Federal antitrust regulators are scrambling to catch up to the competitive changes wrought by the reams of consumer data collected and collated by Facebook, Google, and other top tech platforms.
That’s the message hammered home throughout a series of discussions convened by the Federal Trade Commission on the future of competition policy in the 21st century. As one of the nation’s premier antitrust enforcers, the FTC prides itself on its ability to protect consumers against collusion and predatory pricing from brick-and-mortar establishments that corner too much of the marketplace.
But when it comes to enforcing competition rules against the world’s dominant tech platforms—many of which have amassed tremendous wealth and power, in part by providing consumers with “free” services in exchange for advertising revenue and access to user data—the commissioners admit they’re out of their depth.
“These [digital] marketplaces may not operate like they did in history, or how we learned about them in economics textbooks,” said Rohit Chopra, one of two Democratic FTC commissioners, at an antitrust hearing convened by the commission Monday. “And if we do not understand them, we are in big trouble.”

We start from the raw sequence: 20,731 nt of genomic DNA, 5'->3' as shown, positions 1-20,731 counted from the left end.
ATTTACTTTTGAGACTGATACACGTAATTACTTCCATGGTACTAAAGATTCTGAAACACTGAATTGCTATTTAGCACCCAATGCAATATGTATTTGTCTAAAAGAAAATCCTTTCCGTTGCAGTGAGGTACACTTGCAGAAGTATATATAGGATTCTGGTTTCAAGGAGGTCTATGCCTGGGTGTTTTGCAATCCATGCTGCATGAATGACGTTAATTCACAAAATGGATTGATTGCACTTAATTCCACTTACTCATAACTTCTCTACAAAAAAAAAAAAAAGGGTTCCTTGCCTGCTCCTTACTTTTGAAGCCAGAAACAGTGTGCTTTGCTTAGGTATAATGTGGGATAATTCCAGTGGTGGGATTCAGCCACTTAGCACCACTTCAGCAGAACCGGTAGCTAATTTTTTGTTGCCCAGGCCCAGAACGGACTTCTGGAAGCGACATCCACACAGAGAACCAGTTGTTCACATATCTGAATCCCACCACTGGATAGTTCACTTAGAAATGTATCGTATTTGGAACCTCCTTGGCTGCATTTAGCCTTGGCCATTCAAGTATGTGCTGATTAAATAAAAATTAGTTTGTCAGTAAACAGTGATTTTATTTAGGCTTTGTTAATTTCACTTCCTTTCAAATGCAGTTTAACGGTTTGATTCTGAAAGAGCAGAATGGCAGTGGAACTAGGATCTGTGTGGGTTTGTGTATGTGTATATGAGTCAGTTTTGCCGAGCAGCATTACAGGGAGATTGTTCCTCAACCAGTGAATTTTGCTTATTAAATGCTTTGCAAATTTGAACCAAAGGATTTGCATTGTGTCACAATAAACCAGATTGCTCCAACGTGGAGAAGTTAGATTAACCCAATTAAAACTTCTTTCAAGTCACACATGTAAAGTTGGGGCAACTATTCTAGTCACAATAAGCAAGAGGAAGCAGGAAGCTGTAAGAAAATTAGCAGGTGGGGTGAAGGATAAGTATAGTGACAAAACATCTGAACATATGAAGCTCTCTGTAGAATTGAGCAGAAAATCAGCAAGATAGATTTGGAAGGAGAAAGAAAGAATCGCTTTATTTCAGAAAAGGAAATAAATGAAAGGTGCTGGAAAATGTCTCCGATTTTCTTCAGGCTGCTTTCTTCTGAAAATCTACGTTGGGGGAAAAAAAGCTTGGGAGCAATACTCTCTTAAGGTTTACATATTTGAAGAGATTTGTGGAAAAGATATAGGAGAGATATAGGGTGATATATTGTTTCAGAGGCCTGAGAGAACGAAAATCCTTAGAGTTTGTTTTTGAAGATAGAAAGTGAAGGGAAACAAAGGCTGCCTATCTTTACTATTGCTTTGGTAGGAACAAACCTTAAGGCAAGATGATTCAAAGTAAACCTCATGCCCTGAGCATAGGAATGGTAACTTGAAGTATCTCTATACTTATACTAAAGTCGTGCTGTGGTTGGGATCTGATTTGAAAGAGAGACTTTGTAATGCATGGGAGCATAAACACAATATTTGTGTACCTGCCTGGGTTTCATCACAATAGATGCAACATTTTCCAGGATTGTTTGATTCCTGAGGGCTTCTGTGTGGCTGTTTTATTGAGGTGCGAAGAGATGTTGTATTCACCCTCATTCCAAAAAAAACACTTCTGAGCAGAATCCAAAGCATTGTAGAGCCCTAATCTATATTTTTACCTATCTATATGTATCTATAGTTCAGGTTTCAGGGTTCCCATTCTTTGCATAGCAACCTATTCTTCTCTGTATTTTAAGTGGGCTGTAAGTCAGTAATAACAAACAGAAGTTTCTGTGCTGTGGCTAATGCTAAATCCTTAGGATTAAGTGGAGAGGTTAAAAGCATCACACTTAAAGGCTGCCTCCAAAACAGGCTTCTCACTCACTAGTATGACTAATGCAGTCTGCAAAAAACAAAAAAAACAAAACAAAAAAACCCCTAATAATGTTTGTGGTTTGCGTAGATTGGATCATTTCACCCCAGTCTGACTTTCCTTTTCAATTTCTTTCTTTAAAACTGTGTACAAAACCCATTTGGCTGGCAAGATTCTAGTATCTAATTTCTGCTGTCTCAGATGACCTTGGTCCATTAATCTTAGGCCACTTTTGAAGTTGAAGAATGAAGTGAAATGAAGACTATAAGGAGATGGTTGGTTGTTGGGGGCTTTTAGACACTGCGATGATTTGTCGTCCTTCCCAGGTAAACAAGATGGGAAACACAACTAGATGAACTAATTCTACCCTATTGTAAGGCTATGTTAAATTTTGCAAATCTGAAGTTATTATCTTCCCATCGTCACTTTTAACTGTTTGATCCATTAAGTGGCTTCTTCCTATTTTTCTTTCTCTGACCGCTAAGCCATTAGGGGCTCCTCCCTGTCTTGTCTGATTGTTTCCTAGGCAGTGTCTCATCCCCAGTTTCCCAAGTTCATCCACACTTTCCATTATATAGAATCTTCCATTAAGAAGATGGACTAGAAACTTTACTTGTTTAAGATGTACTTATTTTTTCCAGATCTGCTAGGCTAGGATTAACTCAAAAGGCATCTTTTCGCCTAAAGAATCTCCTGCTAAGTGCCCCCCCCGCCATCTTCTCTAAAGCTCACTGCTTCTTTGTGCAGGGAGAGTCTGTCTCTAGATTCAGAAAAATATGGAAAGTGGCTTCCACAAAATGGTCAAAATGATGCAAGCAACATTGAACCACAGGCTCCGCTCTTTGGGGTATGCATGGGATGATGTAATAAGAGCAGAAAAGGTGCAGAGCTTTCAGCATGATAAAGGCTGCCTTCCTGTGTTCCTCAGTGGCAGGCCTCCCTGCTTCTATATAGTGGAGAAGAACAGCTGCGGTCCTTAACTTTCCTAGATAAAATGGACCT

The commission’s other Democrat agrees. In a speech late last month, Rebecca Kelly Slaughter stressed that technological changes required a “critical rethinking” of the FTC’s antitrust doctrine.
The notion has bipartisan buy-in. While not going quite as far as his colleagues, Republican FTC Chairman Joseph Simons told senators earlier this month that the traditional “consumer welfare” model of antitrust—where an uptick in the dollar amount paid by consumers acts as the primary driver of antitrust actions—is likely in need of an update.
“One of the things where we could probably use some help, and new developments in the consumer-welfare model, would be how to deal with just these markets you’re describing, where the product is essentially given away for free,” Simons told Sen. Mike Lee during an oversight hearing.
As the commission continues its listening tour, which is set to conclude in November, the key question for both industry and consumer advocates is just how expansive Simons’s “new developments” in antitrust doctrine will be. The tech industry and many economists believe that while tinkering on the margins is fine, upending the current model of antitrust enforcement to accomplish political or societal goals means the rules could be applied arbitrarily and in a way that reduces innovation by undermining regulatory certainty.
“I think it would be a remarkable mistake to open the Pandora’s box for the antitrust tools to cover all sorts of things,” said Marianela López-Galdos, the head of competition and regulatory policy at the Computer & Communications Industry Association, which includes Facebook, Google, and Amazon as members.
Others argue that the FTC’s mandate to protect consumers—particularly on issues of data privacy—requires the commission to rethink the consumer-welfare model of antitrust. If nothing else, they hope to thread the needle by setting a real-world price on the consumer data being collected by platforms that offer their products for “free.”